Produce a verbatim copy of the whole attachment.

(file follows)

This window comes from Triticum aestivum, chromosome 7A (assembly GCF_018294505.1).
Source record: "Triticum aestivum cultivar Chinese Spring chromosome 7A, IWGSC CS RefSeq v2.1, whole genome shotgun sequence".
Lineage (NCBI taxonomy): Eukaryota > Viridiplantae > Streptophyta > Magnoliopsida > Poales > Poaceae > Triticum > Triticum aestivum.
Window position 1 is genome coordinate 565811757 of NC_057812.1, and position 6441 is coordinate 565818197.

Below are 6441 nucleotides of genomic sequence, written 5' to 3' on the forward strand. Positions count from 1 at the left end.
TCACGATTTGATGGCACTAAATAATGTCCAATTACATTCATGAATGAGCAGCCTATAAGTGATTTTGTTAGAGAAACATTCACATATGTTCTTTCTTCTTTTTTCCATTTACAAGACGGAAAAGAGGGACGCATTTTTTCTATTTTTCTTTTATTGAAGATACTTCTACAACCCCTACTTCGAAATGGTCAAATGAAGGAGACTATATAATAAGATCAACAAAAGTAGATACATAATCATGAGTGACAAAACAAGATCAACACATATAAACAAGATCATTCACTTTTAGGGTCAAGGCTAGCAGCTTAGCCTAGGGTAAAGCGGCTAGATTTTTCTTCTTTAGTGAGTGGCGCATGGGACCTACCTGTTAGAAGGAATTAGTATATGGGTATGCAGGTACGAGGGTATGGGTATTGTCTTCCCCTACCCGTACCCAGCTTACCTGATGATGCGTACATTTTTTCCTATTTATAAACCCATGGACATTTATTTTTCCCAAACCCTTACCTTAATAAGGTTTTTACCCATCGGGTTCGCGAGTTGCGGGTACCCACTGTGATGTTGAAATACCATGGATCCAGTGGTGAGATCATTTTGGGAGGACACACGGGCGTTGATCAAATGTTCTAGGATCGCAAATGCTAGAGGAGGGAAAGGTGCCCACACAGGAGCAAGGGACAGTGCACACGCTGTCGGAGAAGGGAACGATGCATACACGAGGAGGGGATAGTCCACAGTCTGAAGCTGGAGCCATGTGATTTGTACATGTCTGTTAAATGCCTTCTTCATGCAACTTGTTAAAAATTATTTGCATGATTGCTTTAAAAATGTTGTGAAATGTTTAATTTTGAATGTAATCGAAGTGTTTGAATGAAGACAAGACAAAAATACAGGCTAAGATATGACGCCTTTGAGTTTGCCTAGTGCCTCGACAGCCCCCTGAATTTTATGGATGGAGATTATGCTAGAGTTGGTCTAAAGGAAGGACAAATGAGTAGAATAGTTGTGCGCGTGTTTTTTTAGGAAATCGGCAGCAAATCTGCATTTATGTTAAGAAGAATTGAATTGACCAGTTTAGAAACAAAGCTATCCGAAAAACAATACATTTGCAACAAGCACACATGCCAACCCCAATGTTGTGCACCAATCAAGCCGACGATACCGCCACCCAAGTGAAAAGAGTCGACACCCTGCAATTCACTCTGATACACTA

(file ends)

This window comes from Triticum aestivum, chromosome 7A (assembly GCF_018294505.1).
Source record: "Triticum aestivum cultivar Chinese Spring chromosome 7A, IWGSC CS RefSeq v2.1, whole genome shotgun sequence".
Lineage (NCBI taxonomy): Eukaryota > Viridiplantae > Streptophyta > Magnoliopsida > Poales > Poaceae > Triticum > Triticum aestivum.
Window position 1 is genome coordinate 565811757 of NC_057812.1, and position 6441 is coordinate 565818197.

Below are 6441 nucleotides of genomic sequence, written 5' to 3' on the forward strand. Positions count from 1 at the left end.
TCACGATTTGATGGCACTAAATAATGTCCAATTACATTCATGAATGAGCAGCCTATAAGTGATTTTGTTAGAGAAACATTCACATATGTTCTTTCTTCTTTTTTCCATTTACAAGACGGAAAAGAGGGACGCATTTTTTCTATTTTTCTTTTATTGAAGATACTTCTACAACCCCTACTTCGAAATGGTCAAATGAAGGAGACTATATAATAAGATCAACAAAAGTAGATACATAATCATGAGTGACAAAACAAGATCAACACATATAAACAAGATCATTCACTTTTAGGGTCAAGGCTAGCAGCTTAGCCTAGGGTAAAGCGGCTAGATTTTTCTTCTTTAGTGAGTGGCGCATGGGACCTACCTGTTAGAAGGAATTAGTATATGGGTATGCAGGTACGAGGGTATGGGTATTGTCTTCCCCTACCCGTACCCAGCTTACCTGATGATGCGTACATTTTTTCCTATTTATAAACCCATGGACATTTATTTTTCCCAAACCCTTACCTTAATAAGGTTTTTACCCATCGGGTTCGCGAGTTGCGGGTACCCACTGTGATGTTGAAATACCATGGATCCAGTGGTGAGATCATTTTGGGAGGACACACGGGCGTTGATCAAATGTTCTAGGATCGCAAATGCTAGAGGAGGGAAAGGTGCCCACACAGGAGCAAGGGACAGTGCACACGCTGTCGGAGAAGGGAACGATGCATACACGAGGAGGGGATAGTCCACAGTCTGAAGCTGGAGCCATGTGATTTGTACATGTCTGTTAAATGCCTTCTTCATGCAACTTGTTAAAAATTATTTGCATGATTGCTTTAAAAATGTTGTGAAATGTTTAATTTTGAATGTAATCGAAGTGTTTGAATGAAGACAAGACAAAAATACAGGCTAAGATATGACGCCTTTGAGTTTGCCTAGTGCCTCGACAGCCCCCTGAATTTTATGGATGGAGATTATGCTAGAGTTGGTCTAAAGGAAGGACAAATGAGTAGAATAGTTGTGCGCGTGTTTTTTTAGGAAATCGGCAGCAAATCTGCATTTATGTTAAGAAGAATTGAATTGACCAGTTTAGAAACAAAGCTATCCGAAAAACAATACATTTGCAACAAGCACACATGCCAACCCCAATGTTGTGCACCAATCAAGCCGACGATACCGCCACCCAAGTGAAAAGAGTCGACACCCTGCAATTCACTCTGATACACTA